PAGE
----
• Timely processes updates of the OFAC lists of blocked countries, entities, and individuals and disseminates such information throughout the bank’s domestic operations and offshore offices, branches and, in some cases, subsidiaries; and

  • Reports blocked and rejected items to OFAC under the various sanction programs (and in certain circumstances, to FinCEN) and handles items that are blocked or rejected.

According to the examination procedures, a bank’s policies, procedures and processes should require new accounts to be compared with the OFAC lists prior to account opening or shortly thereafter, e.g., during nightly processing.  Where OFAC checks are performed after account opening, banks should have procedures in place to prevent transactions (other than initial deposits) from occurring until the OFAC check is completed.  Periodic checks also are expected of existing customers when there are additions or changes to the OFAC lists.  The frequency of these reviews should be based on the bank’s OFAC risk.  However, transactions such as funds transfers, letters of credit, and non-customer transactions should be checked prior to being executed.

In addition, the bank’s procedures should include adequate controls and reviews of any third party processor or other party that performs OFAC checks on the bank’s behalf, as the bank ultimately will be held responsible for the third party’s OFAC compliance.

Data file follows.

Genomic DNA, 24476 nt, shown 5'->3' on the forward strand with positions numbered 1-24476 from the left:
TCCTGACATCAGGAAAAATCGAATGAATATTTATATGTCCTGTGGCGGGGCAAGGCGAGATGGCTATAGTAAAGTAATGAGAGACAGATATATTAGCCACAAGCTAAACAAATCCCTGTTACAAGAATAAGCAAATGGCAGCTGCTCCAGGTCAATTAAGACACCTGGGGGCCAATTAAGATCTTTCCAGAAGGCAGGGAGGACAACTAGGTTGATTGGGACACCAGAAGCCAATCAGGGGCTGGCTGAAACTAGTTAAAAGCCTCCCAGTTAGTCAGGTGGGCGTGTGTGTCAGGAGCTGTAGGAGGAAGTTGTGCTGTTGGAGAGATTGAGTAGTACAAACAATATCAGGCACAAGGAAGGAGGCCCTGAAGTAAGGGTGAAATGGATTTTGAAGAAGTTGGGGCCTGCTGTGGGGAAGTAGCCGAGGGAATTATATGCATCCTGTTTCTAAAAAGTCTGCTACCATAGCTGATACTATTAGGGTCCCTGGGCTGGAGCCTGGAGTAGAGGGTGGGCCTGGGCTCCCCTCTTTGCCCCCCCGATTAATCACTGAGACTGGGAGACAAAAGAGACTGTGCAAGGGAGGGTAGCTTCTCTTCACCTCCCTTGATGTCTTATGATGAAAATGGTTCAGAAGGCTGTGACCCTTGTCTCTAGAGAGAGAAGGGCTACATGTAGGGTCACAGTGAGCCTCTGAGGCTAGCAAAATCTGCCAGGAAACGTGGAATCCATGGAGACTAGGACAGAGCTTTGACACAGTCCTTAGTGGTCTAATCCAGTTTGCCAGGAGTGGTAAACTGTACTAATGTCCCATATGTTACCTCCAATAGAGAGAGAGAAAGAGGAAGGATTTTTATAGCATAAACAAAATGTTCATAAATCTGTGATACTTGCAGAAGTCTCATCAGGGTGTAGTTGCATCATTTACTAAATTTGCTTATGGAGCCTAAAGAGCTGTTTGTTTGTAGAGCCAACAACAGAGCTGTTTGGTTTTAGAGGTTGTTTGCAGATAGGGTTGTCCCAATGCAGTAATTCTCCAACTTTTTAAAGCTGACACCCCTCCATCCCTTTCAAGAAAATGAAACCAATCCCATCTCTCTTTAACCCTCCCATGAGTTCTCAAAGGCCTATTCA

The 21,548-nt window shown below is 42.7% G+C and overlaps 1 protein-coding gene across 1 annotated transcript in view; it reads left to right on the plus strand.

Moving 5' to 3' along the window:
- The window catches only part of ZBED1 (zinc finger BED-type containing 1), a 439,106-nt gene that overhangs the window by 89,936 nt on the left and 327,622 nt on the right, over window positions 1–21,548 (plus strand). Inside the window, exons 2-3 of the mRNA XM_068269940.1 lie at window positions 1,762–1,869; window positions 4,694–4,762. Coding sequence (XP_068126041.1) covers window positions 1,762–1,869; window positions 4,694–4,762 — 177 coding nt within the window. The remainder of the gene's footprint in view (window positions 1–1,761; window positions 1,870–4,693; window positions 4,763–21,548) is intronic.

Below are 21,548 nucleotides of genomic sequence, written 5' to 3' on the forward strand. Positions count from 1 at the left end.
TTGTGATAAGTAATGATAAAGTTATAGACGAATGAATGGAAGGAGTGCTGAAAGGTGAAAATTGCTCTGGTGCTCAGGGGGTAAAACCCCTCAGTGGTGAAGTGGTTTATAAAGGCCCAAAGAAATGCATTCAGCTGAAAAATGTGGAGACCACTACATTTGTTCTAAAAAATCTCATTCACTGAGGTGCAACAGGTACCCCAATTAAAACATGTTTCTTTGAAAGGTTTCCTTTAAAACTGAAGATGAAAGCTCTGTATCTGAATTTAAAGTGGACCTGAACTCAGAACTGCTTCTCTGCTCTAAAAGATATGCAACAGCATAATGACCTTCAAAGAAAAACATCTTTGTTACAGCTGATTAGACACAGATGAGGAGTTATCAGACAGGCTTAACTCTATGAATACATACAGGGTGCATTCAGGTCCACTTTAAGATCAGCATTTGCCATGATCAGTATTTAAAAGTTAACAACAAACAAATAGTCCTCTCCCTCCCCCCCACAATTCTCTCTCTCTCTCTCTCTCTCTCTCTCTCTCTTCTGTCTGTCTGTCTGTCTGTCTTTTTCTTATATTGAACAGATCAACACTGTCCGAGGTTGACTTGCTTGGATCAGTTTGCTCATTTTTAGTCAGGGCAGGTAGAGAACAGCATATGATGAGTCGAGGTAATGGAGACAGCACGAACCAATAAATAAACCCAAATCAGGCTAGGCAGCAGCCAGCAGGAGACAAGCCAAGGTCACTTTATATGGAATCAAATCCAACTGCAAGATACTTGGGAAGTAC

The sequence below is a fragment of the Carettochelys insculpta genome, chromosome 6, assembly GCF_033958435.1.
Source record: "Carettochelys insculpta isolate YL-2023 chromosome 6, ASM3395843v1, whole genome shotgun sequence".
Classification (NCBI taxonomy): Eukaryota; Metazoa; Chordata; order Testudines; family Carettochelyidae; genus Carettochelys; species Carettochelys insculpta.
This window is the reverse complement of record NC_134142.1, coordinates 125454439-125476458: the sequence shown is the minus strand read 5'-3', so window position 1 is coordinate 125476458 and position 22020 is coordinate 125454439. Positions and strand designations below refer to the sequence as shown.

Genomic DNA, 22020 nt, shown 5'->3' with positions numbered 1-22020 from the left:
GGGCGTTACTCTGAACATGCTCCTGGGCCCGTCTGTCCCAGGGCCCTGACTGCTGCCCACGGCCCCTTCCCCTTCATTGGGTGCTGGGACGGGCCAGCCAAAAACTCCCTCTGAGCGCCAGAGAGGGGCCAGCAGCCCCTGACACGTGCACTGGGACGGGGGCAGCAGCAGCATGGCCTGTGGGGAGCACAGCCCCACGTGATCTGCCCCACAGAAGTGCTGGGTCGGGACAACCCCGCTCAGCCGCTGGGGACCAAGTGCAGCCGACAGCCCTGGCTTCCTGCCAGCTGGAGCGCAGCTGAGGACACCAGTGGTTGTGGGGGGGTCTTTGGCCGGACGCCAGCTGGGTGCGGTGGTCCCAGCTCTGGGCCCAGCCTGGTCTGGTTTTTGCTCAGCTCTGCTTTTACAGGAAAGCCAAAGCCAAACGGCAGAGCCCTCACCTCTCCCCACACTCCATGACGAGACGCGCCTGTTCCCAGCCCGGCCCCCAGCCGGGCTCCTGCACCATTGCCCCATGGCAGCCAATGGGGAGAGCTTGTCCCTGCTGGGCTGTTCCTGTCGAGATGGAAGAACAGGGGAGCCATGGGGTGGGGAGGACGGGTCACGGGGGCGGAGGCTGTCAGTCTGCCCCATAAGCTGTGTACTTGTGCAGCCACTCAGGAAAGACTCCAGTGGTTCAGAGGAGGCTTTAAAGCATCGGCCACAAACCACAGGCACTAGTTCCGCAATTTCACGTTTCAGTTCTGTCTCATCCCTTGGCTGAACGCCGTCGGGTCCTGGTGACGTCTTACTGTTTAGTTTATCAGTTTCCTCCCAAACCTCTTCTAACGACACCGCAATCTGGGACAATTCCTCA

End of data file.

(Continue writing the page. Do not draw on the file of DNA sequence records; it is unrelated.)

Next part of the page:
Independent Testing

The third element of an effective OFAC program is independent testing of the bank’s OFAC programs.  The BSA/AML Manual recommends that, generally, an in-depth audit be conducted at least once a year.  The audit may be performed by the bank’s internal audit department, outside auditors, consultants, or other qualified independent parties, and should be comprehensive enough in scope to assess OFAC compliance risks and the adequacy of the OFAC program.

  Designation of OFAC Responsible Person(s) and Training

The final two elements of an effective OFAC program are day-to-day management and training.  The BSA/AML Manual recommends that every bank designate a qualified individual or individuals to be responsible for day-to-day compliance with the OFAC program, including reporting blocked or rejected transactions to OFAC and overseeing blocked funds.  The manual also recommends that banks provide adequate OFAC-related training for their employees.  The scope and frequency of the training should be consistent with each bank’s OFAC risk profile and be appropriate to employee responsibilities. 

In conjunction with release of the BSA/AML Manual, OFAC has made available on its web site risk matrices for banks to consider as they review their OFAC programs.  The matrices are available at

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For further information, please contact Judith A. Lee at (202) 887-3591, Amy Rudnick at (202) 955-8210 or  Matthew Crispino at (202) 887-3617 in the Washington, D.C. office of  Gibson, Dunn & Crutcher LLP.